|Place of birth||Bendigo, Victoria|
|Address||Park Street, Kalgoorlie, Western Australia|
|Age at embarkation||36|
|Next of kin||Mother, Mrs. J. Grant, Park Street, Kalgoorlie, Western Australia|
|Previous military service||Served for 5 years in the 5th Battalion|
|Date of enlistment from Nominal Roll|
|Place of enlistment||Blackboy Hill, Western Australia|
|Rank on enlistment||Private|
|Unit name||11th Battalion, E Company|
|AWM Embarkation Roll number||23/28/1|
|Embarkation details||Unit embarked from Fremantle, Western Australia, on board HMAT A11 Ascanius on
|Rank from Nominal Roll||Private|
|Unit from Nominal Roll||11th Battalion|
|Fate||Died of wounds
|Date of death|
|Place of burial||At Sea|
|Commemoration details||The Lone Pine Memorial (Panel 33), Gallipoli, Turkey
The Lone Pine Memorial, situated in the Lone Pine Cemetery at Anzac, is the main Australian Memorial on Gallipoli, and one of four memorials to men of the New Zealand Expeditionary Force. Designed by Sir John Burnet, the principal architect of the Gallipoli cemeteries, it is a thick tapering pylon 14.3 metres high on a square base 12.98 metres wide. It is constructed from limestone mined at Ilgardere in Turkey.
The Memorial commemorates the 3268 Australians and 456 New Zealanders who have no known grave and the 960 Australians and 252 New Zealanders who were buried at sea after evacuation through wounds or disease. The names of New Zealanders commemorated are inscribed on stone panels mounted on the south and north sides of the pylon, while those of the Australians are listed on a long wall of panels in front of the pylon and to either side. Names are arranged by unit and rank.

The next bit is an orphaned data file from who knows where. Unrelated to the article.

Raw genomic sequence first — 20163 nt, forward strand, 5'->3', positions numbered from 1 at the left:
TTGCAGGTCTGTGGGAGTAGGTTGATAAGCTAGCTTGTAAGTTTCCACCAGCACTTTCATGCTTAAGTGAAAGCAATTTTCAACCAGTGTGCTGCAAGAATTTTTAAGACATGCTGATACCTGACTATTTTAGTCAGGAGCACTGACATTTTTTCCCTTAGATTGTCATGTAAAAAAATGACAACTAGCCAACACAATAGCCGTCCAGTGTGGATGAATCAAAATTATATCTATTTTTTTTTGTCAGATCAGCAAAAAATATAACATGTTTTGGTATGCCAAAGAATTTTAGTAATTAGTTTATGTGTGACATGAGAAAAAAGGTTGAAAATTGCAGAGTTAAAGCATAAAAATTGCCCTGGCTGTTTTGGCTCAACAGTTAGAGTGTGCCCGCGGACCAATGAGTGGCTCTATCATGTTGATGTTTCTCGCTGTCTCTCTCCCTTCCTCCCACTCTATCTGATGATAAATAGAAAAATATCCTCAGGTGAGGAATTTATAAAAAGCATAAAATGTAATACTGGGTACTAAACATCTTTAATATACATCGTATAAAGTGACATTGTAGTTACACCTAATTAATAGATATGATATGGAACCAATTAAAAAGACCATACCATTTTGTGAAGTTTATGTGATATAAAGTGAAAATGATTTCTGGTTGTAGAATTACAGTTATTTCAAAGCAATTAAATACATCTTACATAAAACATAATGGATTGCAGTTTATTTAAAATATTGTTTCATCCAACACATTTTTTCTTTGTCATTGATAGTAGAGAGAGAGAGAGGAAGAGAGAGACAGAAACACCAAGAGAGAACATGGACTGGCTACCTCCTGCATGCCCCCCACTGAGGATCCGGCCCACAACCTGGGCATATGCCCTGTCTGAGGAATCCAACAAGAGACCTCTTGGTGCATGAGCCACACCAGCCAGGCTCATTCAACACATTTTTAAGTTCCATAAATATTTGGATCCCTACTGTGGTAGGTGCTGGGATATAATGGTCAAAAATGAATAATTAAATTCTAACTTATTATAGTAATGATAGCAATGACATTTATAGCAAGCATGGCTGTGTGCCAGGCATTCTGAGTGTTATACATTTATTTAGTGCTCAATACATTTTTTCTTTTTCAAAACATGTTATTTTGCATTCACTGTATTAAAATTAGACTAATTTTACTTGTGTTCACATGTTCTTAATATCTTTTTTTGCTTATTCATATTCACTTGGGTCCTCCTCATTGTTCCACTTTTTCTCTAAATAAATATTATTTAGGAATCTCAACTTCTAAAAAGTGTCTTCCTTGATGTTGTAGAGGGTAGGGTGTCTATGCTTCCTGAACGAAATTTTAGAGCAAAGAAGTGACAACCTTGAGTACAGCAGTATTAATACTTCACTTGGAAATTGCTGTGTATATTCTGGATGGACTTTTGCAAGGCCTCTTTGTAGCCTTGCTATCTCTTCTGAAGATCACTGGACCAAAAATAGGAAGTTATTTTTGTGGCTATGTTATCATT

The Memorial stands over the centre of the Turkish trenches and tunnels which were the scene of heavy fighting during the August offensive. Most cemeteries on Gallipoli contain relatively few marked graves, and the majority of Australians killed on Gallipoli are commemorated here.
|Panel number, Roll of Honour,|
Australian War Memorial
War service: Egypt, Gallipoli
Found guilty, 8 December 1914, of being drunk, Mena Camp, 17 December 1914: awarded 7 days confined to barracks.
Found guilty, 29 December 1914, of being absent without leave, Mena Camp, 26-27 December 1914: awarded detention and fined 2 days' pay.
Found guilty, 16 January 1915, of being drunk, Mena Camp, 15 January 1915: awarded 7 days confined to barracks and no leave for 2 weeks.
Found guilty, 15 February 1915, of (1) being drunk, (2) using obscene language to an NCO, and (3) resisting arrest, Mena Camp, 13 February 1915: awarded 7 days confined to barracks and fined 7/6.
Embarked Alexandria to join the Mediterranean Expeditionary Force, Gallipoli, 2 March 1915.
Found guilty, 17 April 1915, of (1) improper behaviour towards a superior officer, (2) being drunk, and (3) willfully throwing a rifle into the sea: fined 10/ and the cost of the rifle, £4/17/6.
Wounded in action, Gallipoli, 31 July 1915; Admitted to 1st Australian Casualty Clearing Station (shrapnel wound, head), Gallipoli, 31 July 1915; transferred to Hospital Ship 'Renwa', 31 July 1915; died of wounds, Hospital Ship 'Renwa', 1 August 1915; buried at sea near Alexandria, 1 August 1915.Medals: 1914-15 Star, British War Medal, Victory Medal
|Sources||NAA: B2455, GRANT Alexander|